The Real Deal National

Goldman wants its stock price to rise and thinks Blackstone can show it how

Company could start fundraising this year for a real estate equity fund
June 17, 2019 08:44AM

Goldman Sachs CEO David Solomon and Blackstone CEO Jonathan Gray (Credit: Getty Images and iStock)

Goldman Sachs CEO David Solomon and Blackstone CEO Jonathan Gray (Credit: Getty Images and iStock)

Goldman Sachs’ stock price has been flagging, and it is looking to Blackstone Group in an effort to give it a boost.

The firm is planning a fundraising blitz, combining four units that invest in real estate, private companies and other deals and developing a new unit in an effort to grow steady income-generating business that will appeal to investors, according to the Wall Street Journal. The new division will likely have roughly $140 billion in assets, and Goldman may try to fundraise as soon as this year for its first real estate equity fund since the financial crisis.

The move indicates that the firm’s new chief executive David Solomon wants to leave his mark on the firm and make the historically private partnership look more like a modern corporation. Executives hope these changes will boost the stock price of the company, whose shares still trade at about the same value that they had four years ago.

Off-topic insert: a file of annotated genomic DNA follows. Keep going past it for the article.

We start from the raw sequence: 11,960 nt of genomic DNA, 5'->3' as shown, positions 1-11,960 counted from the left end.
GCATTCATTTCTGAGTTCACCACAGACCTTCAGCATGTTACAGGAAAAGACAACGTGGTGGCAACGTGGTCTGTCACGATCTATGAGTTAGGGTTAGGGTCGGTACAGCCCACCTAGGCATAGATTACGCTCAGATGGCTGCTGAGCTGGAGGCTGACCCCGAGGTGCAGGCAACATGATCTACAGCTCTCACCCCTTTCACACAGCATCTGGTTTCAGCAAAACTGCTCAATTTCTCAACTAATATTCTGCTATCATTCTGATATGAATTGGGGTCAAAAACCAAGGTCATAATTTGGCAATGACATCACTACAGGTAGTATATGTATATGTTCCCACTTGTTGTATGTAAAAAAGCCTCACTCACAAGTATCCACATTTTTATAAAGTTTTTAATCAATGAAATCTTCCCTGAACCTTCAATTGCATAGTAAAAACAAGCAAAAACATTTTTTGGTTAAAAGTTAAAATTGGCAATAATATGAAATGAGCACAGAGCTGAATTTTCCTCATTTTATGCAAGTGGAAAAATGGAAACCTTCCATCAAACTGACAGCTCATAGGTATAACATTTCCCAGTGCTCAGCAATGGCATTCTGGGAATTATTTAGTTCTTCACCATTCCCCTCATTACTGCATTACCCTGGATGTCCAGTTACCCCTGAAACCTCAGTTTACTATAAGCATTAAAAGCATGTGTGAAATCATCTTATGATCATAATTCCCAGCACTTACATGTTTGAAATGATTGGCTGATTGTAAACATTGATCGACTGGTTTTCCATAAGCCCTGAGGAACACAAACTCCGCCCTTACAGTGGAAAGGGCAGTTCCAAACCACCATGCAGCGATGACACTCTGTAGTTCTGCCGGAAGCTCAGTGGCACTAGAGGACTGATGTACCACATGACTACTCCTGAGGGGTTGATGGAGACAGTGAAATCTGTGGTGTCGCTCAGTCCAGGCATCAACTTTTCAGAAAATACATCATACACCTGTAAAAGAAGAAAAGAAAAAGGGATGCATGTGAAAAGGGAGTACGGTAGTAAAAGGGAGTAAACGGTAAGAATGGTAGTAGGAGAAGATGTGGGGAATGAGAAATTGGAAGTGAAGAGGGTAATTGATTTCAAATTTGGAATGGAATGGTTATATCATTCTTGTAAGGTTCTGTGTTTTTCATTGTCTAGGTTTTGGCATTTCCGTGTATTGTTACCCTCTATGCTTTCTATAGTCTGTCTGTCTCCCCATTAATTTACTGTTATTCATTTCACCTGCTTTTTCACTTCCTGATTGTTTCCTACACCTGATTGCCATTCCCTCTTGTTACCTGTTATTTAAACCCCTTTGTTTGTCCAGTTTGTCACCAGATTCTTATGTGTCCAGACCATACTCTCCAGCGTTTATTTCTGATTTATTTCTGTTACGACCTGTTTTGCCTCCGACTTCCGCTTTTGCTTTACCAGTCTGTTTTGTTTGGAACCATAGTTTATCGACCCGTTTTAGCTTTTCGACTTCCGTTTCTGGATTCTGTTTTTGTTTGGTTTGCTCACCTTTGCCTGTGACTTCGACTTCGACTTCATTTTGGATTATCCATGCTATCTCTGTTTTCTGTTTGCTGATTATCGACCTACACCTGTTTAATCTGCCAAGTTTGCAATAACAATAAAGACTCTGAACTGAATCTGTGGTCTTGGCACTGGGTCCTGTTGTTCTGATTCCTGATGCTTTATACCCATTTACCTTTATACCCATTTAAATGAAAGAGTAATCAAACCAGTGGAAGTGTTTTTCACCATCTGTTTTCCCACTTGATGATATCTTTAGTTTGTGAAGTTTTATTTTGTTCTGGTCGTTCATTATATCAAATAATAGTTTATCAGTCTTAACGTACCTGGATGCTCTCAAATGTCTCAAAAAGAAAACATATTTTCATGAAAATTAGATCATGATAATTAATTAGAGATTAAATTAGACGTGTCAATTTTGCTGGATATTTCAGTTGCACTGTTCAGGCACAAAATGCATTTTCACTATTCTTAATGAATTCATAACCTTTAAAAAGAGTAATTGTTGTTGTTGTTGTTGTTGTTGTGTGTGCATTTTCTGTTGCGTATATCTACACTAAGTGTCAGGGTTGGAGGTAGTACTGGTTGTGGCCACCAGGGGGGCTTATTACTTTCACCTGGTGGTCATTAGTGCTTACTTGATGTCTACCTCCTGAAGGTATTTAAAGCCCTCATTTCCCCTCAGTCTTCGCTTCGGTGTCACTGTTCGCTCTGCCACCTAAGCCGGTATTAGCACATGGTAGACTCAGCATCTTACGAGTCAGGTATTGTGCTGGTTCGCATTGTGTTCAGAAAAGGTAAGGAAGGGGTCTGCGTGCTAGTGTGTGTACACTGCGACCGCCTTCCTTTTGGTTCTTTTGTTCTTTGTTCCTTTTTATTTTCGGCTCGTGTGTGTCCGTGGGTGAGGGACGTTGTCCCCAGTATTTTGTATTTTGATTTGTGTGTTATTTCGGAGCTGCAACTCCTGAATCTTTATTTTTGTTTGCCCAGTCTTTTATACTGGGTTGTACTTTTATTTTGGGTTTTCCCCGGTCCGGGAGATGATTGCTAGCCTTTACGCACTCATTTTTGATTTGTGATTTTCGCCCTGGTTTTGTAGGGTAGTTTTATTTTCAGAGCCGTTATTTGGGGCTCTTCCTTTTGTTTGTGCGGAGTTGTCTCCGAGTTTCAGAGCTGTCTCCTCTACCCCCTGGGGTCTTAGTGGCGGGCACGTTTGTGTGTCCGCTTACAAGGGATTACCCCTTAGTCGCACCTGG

Goldman’s merchant-banking arm will be the core of the new division, and its special-situations group and strategic investing group will be part of it as well. The special-situations group is worth about $30 billion, and the strategic investing group works with financial-technology startup companies.

“We’re developing a comprehensive plan to grow,” Goldman president John Waldron said in May at an industry conference. “This will be a multiyear effort to evolve this business into more fee revenue and a more balanced business mix.”

Blackstone is the world’s largest real estate owner, and recently paid $18.7 billion for a massive industrial portfolio in the U.S. Blackstone is also taking $6.8 billion of its European warehouses and spinning it into one publicly traded company. [WSJ] – Eddie Small